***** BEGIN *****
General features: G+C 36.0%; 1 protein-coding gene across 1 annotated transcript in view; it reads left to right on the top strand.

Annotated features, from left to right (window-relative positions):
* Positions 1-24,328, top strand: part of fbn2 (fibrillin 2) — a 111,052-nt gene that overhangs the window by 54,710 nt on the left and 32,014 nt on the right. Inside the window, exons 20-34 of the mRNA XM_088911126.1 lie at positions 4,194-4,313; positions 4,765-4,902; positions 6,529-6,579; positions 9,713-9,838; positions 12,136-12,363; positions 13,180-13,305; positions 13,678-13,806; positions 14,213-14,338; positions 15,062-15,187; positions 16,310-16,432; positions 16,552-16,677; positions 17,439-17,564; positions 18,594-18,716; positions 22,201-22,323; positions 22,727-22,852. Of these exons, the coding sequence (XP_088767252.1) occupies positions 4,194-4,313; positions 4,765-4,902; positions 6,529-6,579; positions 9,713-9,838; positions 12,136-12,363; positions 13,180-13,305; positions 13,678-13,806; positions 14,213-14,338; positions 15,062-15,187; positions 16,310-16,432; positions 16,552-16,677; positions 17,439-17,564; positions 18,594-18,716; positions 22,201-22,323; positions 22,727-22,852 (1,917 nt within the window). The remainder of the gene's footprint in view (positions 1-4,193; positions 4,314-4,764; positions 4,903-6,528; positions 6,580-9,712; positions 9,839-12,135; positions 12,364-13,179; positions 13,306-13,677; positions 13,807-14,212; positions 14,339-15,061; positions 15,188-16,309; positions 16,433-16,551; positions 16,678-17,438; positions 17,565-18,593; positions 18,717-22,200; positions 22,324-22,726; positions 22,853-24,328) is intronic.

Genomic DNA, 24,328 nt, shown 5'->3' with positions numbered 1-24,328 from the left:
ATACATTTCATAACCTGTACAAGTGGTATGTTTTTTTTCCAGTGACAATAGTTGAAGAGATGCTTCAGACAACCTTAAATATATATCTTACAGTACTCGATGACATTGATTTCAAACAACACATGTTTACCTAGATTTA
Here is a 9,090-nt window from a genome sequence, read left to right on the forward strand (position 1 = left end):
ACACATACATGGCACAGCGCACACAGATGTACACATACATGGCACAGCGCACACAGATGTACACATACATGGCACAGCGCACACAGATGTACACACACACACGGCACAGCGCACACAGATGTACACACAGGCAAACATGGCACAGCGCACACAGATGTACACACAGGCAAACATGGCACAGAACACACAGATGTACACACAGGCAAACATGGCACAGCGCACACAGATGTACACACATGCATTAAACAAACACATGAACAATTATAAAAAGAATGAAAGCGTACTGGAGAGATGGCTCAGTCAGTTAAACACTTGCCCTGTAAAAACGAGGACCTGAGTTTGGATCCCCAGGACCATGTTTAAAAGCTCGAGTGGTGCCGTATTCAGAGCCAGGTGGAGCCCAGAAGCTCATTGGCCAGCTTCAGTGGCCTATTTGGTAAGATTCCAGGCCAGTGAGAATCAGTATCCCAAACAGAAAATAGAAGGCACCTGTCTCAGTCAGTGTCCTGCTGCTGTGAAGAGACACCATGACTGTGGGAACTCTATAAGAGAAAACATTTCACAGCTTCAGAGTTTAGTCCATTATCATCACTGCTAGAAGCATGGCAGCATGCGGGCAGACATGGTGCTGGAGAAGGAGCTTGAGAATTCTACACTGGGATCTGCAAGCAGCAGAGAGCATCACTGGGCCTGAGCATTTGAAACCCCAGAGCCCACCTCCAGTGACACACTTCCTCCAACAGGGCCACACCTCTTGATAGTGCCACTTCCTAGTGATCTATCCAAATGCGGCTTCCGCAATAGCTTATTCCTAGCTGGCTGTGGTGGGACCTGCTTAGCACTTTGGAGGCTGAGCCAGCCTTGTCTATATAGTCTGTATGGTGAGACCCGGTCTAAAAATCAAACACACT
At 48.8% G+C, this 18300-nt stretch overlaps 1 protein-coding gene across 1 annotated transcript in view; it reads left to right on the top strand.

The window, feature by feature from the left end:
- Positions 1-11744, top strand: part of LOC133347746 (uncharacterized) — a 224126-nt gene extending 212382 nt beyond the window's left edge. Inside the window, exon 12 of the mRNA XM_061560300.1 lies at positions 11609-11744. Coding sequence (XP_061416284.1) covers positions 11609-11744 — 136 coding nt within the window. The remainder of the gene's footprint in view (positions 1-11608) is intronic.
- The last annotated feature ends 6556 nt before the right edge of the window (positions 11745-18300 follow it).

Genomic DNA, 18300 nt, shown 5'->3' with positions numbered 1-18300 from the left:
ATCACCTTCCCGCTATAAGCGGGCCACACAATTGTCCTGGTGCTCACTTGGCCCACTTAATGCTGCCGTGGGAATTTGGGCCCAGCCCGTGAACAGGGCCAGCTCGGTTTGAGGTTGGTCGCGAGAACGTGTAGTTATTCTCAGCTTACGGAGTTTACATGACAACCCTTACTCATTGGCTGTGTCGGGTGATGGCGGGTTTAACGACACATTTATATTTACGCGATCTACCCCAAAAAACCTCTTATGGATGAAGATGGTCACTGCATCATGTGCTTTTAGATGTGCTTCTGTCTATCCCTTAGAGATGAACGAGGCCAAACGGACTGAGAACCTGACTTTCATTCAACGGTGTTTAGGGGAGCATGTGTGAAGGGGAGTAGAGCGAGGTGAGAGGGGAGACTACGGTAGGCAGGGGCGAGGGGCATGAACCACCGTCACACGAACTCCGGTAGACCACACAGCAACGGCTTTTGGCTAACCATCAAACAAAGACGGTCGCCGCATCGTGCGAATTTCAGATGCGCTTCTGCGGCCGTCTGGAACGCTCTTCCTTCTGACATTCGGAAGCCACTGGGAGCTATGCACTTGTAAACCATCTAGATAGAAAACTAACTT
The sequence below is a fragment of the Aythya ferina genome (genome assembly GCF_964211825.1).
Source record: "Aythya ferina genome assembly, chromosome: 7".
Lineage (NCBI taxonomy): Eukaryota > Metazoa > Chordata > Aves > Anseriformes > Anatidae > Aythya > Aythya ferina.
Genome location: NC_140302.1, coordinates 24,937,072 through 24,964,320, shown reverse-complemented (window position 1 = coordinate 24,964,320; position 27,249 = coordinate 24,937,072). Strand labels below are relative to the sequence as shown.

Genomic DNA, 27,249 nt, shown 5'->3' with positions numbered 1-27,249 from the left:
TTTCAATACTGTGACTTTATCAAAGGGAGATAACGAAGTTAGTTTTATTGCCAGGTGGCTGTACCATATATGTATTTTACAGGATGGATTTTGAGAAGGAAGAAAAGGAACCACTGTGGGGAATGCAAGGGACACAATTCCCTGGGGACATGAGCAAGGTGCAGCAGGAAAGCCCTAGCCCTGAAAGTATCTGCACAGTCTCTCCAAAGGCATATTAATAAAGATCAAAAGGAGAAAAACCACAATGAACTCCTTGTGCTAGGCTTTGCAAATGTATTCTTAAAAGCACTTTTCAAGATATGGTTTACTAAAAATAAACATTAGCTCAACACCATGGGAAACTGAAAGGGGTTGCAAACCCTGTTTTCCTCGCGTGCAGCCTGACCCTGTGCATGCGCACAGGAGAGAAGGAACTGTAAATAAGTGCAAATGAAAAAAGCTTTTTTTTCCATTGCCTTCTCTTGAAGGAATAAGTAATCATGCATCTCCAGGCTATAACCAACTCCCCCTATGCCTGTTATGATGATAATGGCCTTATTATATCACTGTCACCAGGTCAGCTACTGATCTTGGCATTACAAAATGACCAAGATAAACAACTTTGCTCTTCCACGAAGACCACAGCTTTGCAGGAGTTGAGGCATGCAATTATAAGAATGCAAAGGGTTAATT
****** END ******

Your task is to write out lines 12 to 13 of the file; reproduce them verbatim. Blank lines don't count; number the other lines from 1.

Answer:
Genomic DNA, 18300 nt, shown 5'->3' with positions numbered 1-18300 from the left:
ATCACCTTCCCGCTATAAGCGGGCCACACAATTGTCCTGGTGCTCACTTGGCCCACTTAATGCTGCCGTGGGAATTTGGGCCCAGCCCGTGAACAGGGCCAGCTCGGTTTGAGGTTGGTCGCGAGAACGTGTAGTTATTCTCAGCTTACGGAGTTTACATGACAACCCTTACTCATTGGCTGTGTCGGGTGATGGCGGGTTTAACGACACATTTATATTTACGCGATCTACCCCAAAAAACCTCTTATGGATGAAGATGGTCACTGCATCATGTGCTTTTAGATGTGCTTCTGTCTATCCCTTAGAGATGAACGAGGCCAAACGGACTGAGAACCTGACTTTCATTCAACGGTGTTTAGGGGAGCATGTGTGAAGGGGAGTAGAGCGAGGTGAGAGGGGAGACTACGGTAGGCAGGGGCGAGGGGCATGAACCACCGTCACACGAACTCCGGTAGACCACACAGCAACGGCTTTTGGCTAACCATCAAACAAAGACGGTCGCCGCATCGTGCGAATTTCAGATGCGCTTCTGCGGCCGTCTGGAACGCTCTTCCTTCTGACATTCGGAAGCCACTGGGAGCTATGCACTTGTAAACCATCTAGATAGAAAACTAACTT